Guyson Corporation has designed and built an automated indexing table grit-blasting machine integrated with a component handling robotic arm that loads parts onto the blast system from an in-feed conveyor and unloads them to a take-away conveyor. The unmanned Model RX-1400-RB is capable of process cycle times under ten seconds.
The robot selected for this machine-tending application was the compact Fanuc LR Mate 200iC. It is mounted on a pedestal at machine height and fitted with a custom-engineered, pneumatically actuated, finger-like gripper designed and fabricated by Guyson to match the contours of the component-holding fixtures of the blast cabinet.
In the RX-1400 design, six or twelve fixtures are equally space around the perimeter of the 66-inch diameter turntable, which is rotated by a precision cam indexer. In the six-spindle configuration, there are two active blast stations inside the grit-blasting chamber, each with a cluster of eight suction-blast guns adjustably bracketed at the correct angles and stand-off distances for coverage of targeted surfaces and mounted on a linear actuator located on the roof of the blast machine. During the timed blast cycle, the guns traverse at the programmed speed for the prescribed distance and number of strokes. Blasting is followed by an air wash blow-off cycle for the removal of residual media and dust.
The grit-blast cabinet itself is 95 inches wide and 101 inches deep, including the overhang of the vacuum return catch tray at the front loading station. Safety interlocked access doors on the sides and back of the process chamber allow convenient access for gun inspection, adjustment and periodic maintenance. Pneumatically actuated sliding doors seal the front of the machine, preventing the escape of media or dust and reducing the sound level during blasting operations.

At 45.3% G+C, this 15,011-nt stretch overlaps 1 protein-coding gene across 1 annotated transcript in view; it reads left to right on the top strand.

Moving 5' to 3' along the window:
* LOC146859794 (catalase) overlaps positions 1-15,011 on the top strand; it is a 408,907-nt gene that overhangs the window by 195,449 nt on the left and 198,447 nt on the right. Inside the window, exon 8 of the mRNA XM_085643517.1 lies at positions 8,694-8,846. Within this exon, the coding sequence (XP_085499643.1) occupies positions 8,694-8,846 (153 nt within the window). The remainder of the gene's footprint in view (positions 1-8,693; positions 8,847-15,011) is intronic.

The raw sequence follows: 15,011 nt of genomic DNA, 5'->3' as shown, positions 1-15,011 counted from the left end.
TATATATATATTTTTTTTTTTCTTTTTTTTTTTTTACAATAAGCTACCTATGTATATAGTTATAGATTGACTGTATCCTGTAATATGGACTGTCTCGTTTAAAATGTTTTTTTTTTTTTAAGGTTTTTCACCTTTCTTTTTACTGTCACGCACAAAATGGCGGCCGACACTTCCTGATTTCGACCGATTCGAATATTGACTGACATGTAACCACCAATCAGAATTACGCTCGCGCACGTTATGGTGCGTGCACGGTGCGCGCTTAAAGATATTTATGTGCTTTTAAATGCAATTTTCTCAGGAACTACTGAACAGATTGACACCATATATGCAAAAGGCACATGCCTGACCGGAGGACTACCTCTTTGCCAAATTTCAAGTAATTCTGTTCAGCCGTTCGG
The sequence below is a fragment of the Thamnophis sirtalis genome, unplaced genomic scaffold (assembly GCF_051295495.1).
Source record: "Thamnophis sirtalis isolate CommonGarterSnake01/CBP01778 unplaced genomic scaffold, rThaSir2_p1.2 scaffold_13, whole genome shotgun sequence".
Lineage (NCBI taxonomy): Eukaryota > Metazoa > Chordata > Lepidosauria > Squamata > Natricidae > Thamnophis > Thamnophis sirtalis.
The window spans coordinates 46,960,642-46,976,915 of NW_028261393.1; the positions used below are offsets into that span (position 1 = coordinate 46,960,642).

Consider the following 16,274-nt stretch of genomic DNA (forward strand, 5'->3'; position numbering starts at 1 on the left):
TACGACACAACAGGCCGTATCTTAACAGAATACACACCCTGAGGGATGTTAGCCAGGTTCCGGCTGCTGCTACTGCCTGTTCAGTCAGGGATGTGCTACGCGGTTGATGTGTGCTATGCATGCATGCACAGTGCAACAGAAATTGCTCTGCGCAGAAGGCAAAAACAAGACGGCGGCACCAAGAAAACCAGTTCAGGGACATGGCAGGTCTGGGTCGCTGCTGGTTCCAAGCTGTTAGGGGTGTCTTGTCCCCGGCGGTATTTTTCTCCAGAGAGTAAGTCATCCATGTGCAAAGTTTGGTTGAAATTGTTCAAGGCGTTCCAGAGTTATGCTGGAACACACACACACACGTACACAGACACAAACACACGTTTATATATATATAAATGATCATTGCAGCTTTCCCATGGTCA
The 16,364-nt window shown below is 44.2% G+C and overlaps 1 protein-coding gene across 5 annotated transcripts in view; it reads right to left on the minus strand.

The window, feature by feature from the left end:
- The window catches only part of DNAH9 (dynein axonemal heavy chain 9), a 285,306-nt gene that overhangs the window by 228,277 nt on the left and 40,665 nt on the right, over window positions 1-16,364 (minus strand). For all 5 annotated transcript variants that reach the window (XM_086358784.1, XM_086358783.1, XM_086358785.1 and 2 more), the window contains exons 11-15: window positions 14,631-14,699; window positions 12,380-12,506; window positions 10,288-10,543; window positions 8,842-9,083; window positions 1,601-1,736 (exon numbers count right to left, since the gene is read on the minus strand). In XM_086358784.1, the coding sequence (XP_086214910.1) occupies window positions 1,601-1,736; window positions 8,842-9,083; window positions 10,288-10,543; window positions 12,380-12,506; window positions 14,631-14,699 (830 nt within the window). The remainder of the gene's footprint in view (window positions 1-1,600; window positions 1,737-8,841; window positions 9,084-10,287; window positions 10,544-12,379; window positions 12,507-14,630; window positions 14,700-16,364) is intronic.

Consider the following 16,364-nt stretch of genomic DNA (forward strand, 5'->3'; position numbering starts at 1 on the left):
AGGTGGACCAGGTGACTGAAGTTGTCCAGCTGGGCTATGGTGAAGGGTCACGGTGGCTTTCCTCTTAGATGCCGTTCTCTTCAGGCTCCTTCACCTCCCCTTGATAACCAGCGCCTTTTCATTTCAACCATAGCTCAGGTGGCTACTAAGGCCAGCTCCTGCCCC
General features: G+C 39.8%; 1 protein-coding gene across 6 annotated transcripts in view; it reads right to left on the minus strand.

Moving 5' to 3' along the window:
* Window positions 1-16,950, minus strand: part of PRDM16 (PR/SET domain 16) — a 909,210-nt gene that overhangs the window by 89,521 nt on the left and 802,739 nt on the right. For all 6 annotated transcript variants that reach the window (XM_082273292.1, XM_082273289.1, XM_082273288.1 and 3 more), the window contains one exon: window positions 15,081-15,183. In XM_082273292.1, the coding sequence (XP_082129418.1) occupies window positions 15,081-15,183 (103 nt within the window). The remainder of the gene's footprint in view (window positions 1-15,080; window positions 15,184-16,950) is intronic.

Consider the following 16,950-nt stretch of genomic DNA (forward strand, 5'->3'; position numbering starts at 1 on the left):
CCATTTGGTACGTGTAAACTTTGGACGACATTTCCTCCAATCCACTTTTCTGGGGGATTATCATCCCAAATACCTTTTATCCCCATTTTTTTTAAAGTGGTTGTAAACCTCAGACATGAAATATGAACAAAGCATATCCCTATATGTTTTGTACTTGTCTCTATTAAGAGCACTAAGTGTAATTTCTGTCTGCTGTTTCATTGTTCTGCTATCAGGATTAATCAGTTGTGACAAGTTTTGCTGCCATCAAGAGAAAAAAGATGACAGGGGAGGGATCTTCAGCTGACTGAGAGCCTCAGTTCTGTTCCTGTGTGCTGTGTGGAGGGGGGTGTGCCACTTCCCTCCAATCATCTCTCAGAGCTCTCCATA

A normal cycle for the part-handling robot begins with removal of the finished component from the left-hand fixture and placement of the part on an indexing take-away conveyor. Then the component from the right-hand fixture, which has been blasted on one side only, is picked up, inverted to expose the second side to blasting and placed on the left-hand fixture. An unfinished component is then picked from the in-feed conveyor and placed on the right-hand fixture.
Because the RX-1400-RB is designed for uninterrupted operation in a high-volume production environment, the system includes some special features to ensure the integrity of the surface preparation process. Electronic sensor technology is employed to constantly monitor the level of grit in the media supply hopper that feeds the blast guns. When a low media level is detected, fresh grit is automatically added to the system, and when the supply of grit in the adder hopper is low, an audible alarm summons an attendant to replenish it. The blasting air pressure is monitored and dynamically maintained at the level specified in the process recipe by a digital regulator under closed loop control, and a sensor and fault indicator alert the operators if there should be inadequate pressure in the compressed air supply to the blast system.
Prospective users of automated or robotic blasting equipment are invited to submit sample components for free laboratory testing and application engineering evaluation at the Guyson factory in northeastern New York State.